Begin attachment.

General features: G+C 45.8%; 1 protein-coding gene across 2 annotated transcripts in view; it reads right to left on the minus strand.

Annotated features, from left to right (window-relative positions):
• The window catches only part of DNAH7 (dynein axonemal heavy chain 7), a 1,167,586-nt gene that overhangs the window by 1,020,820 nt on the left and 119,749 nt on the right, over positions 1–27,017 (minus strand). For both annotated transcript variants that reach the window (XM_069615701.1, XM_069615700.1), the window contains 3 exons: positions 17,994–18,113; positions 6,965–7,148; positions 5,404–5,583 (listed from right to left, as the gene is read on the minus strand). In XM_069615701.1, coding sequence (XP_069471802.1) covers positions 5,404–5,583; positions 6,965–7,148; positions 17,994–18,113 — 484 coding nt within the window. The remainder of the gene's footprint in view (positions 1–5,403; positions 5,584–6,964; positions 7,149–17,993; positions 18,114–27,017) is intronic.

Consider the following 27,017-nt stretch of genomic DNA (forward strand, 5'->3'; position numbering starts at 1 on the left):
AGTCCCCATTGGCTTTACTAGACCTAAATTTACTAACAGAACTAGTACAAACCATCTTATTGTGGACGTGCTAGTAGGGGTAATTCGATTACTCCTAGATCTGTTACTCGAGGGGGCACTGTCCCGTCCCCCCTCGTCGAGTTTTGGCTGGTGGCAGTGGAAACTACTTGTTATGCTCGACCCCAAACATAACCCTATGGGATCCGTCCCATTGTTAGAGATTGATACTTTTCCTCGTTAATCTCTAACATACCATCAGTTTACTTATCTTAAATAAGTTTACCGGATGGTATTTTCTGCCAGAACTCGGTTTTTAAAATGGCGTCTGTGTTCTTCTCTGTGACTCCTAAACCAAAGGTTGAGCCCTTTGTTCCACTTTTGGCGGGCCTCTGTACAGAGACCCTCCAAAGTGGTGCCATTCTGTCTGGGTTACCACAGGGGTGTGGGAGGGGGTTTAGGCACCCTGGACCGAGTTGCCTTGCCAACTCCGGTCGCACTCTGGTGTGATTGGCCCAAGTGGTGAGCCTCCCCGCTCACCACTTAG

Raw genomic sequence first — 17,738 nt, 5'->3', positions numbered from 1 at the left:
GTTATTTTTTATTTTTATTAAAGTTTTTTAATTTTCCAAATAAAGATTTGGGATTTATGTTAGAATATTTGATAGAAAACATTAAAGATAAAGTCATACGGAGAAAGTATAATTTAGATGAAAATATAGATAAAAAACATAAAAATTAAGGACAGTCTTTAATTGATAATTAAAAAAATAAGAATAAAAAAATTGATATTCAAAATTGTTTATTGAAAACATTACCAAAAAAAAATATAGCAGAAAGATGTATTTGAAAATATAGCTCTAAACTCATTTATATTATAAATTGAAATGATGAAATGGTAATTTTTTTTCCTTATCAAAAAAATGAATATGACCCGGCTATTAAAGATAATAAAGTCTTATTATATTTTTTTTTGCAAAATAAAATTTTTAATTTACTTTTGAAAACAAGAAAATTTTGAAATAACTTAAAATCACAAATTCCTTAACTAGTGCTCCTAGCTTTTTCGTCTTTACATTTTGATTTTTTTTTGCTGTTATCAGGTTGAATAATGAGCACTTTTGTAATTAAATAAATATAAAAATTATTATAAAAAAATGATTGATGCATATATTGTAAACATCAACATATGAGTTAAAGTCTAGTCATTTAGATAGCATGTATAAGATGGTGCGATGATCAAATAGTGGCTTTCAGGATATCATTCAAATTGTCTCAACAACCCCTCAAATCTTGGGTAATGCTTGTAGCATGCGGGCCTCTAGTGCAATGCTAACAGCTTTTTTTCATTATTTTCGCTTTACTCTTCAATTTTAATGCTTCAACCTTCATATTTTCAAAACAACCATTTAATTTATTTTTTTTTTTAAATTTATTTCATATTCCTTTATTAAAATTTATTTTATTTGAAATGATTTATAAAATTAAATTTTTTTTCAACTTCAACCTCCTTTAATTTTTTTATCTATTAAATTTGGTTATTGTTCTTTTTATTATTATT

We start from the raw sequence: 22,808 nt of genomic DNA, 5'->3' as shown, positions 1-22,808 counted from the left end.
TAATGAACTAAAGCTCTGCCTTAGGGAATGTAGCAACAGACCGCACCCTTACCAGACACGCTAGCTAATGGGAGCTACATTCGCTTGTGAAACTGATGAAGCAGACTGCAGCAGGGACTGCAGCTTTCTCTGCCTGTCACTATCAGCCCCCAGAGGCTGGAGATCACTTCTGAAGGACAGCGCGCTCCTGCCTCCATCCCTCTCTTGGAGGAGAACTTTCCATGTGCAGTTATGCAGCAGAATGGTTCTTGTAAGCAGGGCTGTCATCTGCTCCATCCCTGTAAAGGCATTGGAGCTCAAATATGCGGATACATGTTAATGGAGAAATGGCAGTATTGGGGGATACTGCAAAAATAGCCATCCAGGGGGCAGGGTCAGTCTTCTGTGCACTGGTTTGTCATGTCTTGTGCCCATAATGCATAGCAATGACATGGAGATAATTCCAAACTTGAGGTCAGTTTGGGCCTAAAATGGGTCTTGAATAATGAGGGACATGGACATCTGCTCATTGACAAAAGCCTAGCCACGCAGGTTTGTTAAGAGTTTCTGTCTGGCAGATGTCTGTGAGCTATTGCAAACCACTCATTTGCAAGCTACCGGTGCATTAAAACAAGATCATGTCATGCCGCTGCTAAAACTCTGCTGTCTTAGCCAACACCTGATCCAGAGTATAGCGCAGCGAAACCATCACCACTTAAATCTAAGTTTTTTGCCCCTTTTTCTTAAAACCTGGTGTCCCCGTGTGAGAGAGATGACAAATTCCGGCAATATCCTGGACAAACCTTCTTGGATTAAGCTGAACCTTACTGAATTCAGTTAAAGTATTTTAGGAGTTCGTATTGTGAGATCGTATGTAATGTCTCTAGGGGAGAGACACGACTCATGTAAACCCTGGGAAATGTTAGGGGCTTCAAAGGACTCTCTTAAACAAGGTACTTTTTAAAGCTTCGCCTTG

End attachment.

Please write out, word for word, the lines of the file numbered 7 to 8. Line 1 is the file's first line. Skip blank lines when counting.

GTTATTTTTTATTTTTATTAAAGTTTTTTAATTTTCCAAATAAAGATTTGGGATTTATGTTAGAATATTTGATAGAAAACATTAAAGATAAAGTCATACGGAGAAAGTATAATTTAGATGAAAATATAGATAAAAAACATAAAAATTAAGGACAGTCTTTAATTGATAATTAAAAAAATAAGAATAAAAAAATTGATATTCAAAATTGTTTATTGAAAACATTACCAAAAAAAAATATAGCAGAAAGATGTATTTGAAAATATAGCTCTAAACTCATTTATATTATAAATTGAAATGATGAAATGGTAATTTTTTTTCCTTATCAAAAAAATGAATATGACCCGGCTATTAAAGATAATAAAGTCTTATTATATTTTTTTTTGCAAAATAAAATTTTTAATTTACTTTTGAAAACAAGAAAATTTTGAAATAACTTAAAATCACAAATTCCTTAACTAGTGCTCCTAGCTTTTTCGTCTTTACATTTTGATTTTTTTTTGCTGTTATCAGGTTGAATAATGAGCACTTTTGTAATTAAATAAATATAAAAATTATTATAAAAAAATGATTGATGCATATATTGTAAACATCAACATATGAGTTAAAGTCTAGTCATTTAGATAGCATGTATAAGATGGTGCGATGATCAAATAGTGGCTTTCAGGATATCATTCAAATTGTCTCAACAACCCCTCAAATCTTGGGTAATGCTTGTAGCATGCGGGCCTCTAGTGCAATGCTAACAGCTTTTTTTCATTATTTTCGCTTTACTCTTCAATTTTAATGCTTCAACCTTCATATTTTCAAAACAACCATTTAATTTATTTTTTTTTTTAAATTTATTTCATATTCCTTTATTAAAATTTATTTTATTTGAAATGATTTATAAAATTAAATTTTTTTTCAACTTCAACCTCCTTTAATTTTTTTATCTATTAAATTTGGTTATTGTTCTTTTTATTATTATT

We start from the raw sequence: 22,808 nt of genomic DNA, 5'->3' as shown, positions 1-22,808 counted from the left end.